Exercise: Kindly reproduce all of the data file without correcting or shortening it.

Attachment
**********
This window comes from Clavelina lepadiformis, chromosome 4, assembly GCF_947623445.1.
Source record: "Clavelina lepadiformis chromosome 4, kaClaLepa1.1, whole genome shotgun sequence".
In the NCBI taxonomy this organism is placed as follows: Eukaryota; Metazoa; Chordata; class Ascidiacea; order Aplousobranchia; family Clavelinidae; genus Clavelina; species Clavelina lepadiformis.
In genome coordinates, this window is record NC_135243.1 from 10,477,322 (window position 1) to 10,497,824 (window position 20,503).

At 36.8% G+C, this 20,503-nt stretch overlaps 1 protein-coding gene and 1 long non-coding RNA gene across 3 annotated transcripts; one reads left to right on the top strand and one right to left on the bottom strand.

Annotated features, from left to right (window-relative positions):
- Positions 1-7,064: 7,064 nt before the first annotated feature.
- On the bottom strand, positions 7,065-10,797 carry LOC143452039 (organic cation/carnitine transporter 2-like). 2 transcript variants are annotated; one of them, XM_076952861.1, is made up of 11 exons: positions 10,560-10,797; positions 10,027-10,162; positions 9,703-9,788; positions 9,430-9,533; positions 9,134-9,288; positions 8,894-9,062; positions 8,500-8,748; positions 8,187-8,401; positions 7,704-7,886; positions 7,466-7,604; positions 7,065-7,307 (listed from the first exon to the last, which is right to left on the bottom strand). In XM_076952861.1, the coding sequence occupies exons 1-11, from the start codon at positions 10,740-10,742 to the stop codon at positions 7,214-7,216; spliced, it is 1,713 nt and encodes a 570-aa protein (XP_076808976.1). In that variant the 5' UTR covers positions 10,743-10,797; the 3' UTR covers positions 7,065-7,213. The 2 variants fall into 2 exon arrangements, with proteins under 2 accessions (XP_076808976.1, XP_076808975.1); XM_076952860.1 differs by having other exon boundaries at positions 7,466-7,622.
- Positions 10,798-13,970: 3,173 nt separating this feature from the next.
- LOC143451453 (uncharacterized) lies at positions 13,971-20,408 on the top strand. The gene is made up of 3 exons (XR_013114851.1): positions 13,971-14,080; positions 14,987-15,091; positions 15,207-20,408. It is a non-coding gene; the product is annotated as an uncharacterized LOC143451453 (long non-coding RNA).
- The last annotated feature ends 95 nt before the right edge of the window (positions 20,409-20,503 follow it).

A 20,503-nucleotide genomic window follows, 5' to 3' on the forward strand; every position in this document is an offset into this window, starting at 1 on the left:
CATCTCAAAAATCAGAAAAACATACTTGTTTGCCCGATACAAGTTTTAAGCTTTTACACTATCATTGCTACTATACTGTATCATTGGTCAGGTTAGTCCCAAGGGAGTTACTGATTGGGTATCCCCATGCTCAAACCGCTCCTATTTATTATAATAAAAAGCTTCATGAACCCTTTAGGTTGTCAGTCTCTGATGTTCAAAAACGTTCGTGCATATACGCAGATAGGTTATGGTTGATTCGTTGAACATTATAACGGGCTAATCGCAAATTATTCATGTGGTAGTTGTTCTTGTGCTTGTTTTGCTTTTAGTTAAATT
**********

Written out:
This window comes from Clavelina lepadiformis, chromosome 4, assembly GCF_947623445.1.
Source record: "Clavelina lepadiformis chromosome 4, kaClaLepa1.1, whole genome shotgun sequence".
In the NCBI taxonomy this organism is placed as follows: Eukaryota; Metazoa; Chordata; class Ascidiacea; order Aplousobranchia; family Clavelinidae; genus Clavelina; species Clavelina lepadiformis.
In genome coordinates, this window is record NC_135243.1 from 10,477,322 (window position 1) to 10,497,824 (window position 20,503).

At 36.8% G+C, this 20,503-nt stretch overlaps 1 protein-coding gene and 1 long non-coding RNA gene across 3 annotated transcripts; one reads left to right on the top strand and one right to left on the bottom strand.

Annotated features, from left to right (window-relative positions):
- Positions 1-7,064: 7,064 nt before the first annotated feature.
- On the bottom strand, positions 7,065-10,797 carry LOC143452039 (organic cation/carnitine transporter 2-like). 2 transcript variants are annotated; one of them, XM_076952861.1, is made up of 11 exons: positions 10,560-10,797; positions 10,027-10,162; positions 9,703-9,788; positions 9,430-9,533; positions 9,134-9,288; positions 8,894-9,062; positions 8,500-8,748; positions 8,187-8,401; positions 7,704-7,886; positions 7,466-7,604; positions 7,065-7,307 (listed from the first exon to the last, which is right to left on the bottom strand). In XM_076952861.1, the coding sequence occupies exons 1-11, from the start codon at positions 10,740-10,742 to the stop codon at positions 7,214-7,216; spliced, it is 1,713 nt and encodes a 570-aa protein (XP_076808976.1). In that variant the 5' UTR covers positions 10,743-10,797; the 3' UTR covers positions 7,065-7,213. The 2 variants fall into 2 exon arrangements, with proteins under 2 accessions (XP_076808976.1, XP_076808975.1); XM_076952860.1 differs by having other exon boundaries at positions 7,466-7,622.
- Positions 10,798-13,970: 3,173 nt separating this feature from the next.
- LOC143451453 (uncharacterized) lies at positions 13,971-20,408 on the top strand. The gene is made up of 3 exons (XR_013114851.1): positions 13,971-14,080; positions 14,987-15,091; positions 15,207-20,408. It is a non-coding gene; the product is annotated as an uncharacterized LOC143451453 (long non-coding RNA).
- The last annotated feature ends 95 nt before the right edge of the window (positions 20,409-20,503 follow it).

A 20,503-nucleotide genomic window follows, 5' to 3' on the forward strand; every position in this document is an offset into this window, starting at 1 on the left:
CATCTCAAAAATCAGAAAAACATACTTGTTTGCCCGATACAAGTTTTAAGCTTTTACACTATCATTGCTACTATACTGTATCATTGGTCAGGTTAGTCCCAAGGGAGTTACTGATTGGGTATCCCCATGCTCAAACCGCTCCTATTTATTATAATAAAAAGCTTCATGAACCCTTTAGGTTGTCAGTCTCTGATGTTCAAAAACGTTCGTGCATATACGCAGATAGGTTATGGTTGATTCGTTGAACATTATAACGGGCTAATCGCAAATTATTCATGTGGTAGTTGTTCTTGTGCTTGTTTTGCTTTTAGTTAAATT